Last Updated: Tuesday - 01/04/2011
April 30, 2001
Squires aim to train leaders
Youth organization celebrating its 75th anniversary
SPECIAL TO WCR
EDMONTON — More than 100 young delegates from Columbian Squire Circles in Alberta will be celebrating the organization's 75th anniversary when they gather in Edmonton April 28 for their annual convention.
The Alberta convention will be held at Londonderry Junior High School. The Columbian Squires, aged 10 to 18 years, form the official youth organization of Knights of Columbus.
The Squires were begun by Christian Brother Barnabas McDonald in August 1925. In August 2000, the Squires began year-long 75th anniversary celebrations.
The goal of the Squires is to train its members in the art and techniques of leadership.
Squire circles have been formed in several countries and regions including United States, Canada, Mexico, Guam, Bahamas, Puerto Rico, and Philippines and have a combined membership of 22,000. In Canada, there are about 70 Squire circles with a total membership of 1,000 young men. In Alberta, there are seven Squire circles of which five are in Edmonton.
According to Derrick Weems, Squires chairman for Southern Alberta, there is one circle at St. Patrick's Parish in Calgary and another in Brooks. Yet another one - at St. Thomas More Parish in Calgary — is functioning but it has not yet been officially registered. St. Thomas More Circle organized an Easter egg hunt on Easter Sunday.
"St. Patrick's Circle was dormant for some time but we rejuvenated it," Weems said during a phone conversation from Calgary. He is chapter vice president in Calgary and a fourth degree knight.
Weems added, "We have received overtures from a few other parishes and Knights councils and we hope to increase the number of Squire circles in southern Alberta."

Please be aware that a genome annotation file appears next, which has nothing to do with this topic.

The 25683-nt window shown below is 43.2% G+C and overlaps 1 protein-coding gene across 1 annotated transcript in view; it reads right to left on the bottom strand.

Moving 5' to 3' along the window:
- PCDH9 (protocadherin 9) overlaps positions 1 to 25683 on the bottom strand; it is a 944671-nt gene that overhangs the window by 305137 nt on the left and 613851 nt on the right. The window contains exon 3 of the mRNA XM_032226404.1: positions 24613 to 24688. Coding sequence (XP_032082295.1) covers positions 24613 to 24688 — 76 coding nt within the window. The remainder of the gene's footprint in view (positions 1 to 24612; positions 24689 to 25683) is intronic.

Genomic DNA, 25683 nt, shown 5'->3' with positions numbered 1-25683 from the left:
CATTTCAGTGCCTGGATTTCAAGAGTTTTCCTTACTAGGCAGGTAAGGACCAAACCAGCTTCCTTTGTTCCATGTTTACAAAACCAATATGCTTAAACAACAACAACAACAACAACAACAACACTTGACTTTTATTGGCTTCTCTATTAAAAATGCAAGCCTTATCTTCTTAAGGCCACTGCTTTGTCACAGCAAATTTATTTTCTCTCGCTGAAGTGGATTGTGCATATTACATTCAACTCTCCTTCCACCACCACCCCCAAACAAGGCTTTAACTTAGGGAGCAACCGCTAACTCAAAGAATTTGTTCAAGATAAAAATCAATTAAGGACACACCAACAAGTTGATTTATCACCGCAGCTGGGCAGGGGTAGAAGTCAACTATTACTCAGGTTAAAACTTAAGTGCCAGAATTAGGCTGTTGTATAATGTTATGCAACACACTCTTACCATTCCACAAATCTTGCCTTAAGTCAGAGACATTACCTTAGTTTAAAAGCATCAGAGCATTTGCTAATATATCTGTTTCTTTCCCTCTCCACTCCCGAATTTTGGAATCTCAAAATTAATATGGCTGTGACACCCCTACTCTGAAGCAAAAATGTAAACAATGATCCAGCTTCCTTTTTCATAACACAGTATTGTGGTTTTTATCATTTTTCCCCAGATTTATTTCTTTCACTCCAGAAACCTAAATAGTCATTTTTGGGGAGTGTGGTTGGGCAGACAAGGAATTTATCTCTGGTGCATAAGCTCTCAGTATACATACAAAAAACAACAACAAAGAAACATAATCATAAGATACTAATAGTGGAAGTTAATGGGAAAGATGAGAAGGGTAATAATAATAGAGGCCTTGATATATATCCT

The Squires program in Alberta dates back to 1924 when Edmonton Council 1184 inaugurated circles in Edmonton, Lethbridge and Medicine Hat. These Circles became inactive after some time and they were revived in 1959 by Walter Leeb of St. Christopher Council 4788.
Liam Maher serves as the State Squires Chairman for Alberta-Northwest Territories. He is impressed by the quality of leadership of the Squires.
"There are some young men who are shy but nevertheless have some organizing ability. The Squires give them an opportunity to make their mark," he said.
Maher said he has always been interested in developing leadership. "Before coming to Canada I was a Boy Scouts commissioner in Dublin, Ireland."
Maher said a parish or Knights' council can sponsor a circle. This means furnishing a meeting place for the circle and providing adult supervision. "We knights act as counsellors and give them guidance whenever necessary, " he said. Each circle has four main committees — spiritual, service, circle and membership — and these function under the supervision of counsellors.
Squires undertake a variety of community projects to raise funds some of which are donated to charitable causes. Since 1975, the Squires' Crusade Against Poverty and Project Build have raised some $50,000 through various projects.
Dying for a Drink? an alcohol awareness campaign, received the distinguished service award from the National Commission Against Drunk Driving in 1987. In Alberta, Louis Riel Circle, sponsored by Council 1184, organized a garage sale in 1999 and a few months back held a Wake-A-Thon from which they raised $500. About half this amount will be donated to Youth Emergency Fund.
When asked about the future, Maher said, "We are planning to expand this program by establishing circles outside the city of Edmonton where there are large parishes like Sherwood Park."
Matthew Hreczuch, the 16-year-old chief provincial squire, is enthusiastic about the Columbian Squires. A Grade 10 student at St. Joseph's High School, he was elected to this position in 1999.
A member of Louis Riel Circle, Hreczuch says, "Our sponsors are the members of Council 1184 Knights of Columbus. With the help of counsellors like Liam Maher, Jim Secker and Brian Koziak, we have had lots of fun and accomplished some good work."
Regarding his provincial position, Hreczuch says, "I personally enjoyed my term as chief squire. I met a lot of people. I learned a lot about what the Knights of Columbus do in the community. I've had exposure to public speaking and support from my fellow squires and my counsellors. I've learned that there is nothing we can't do if we work together."
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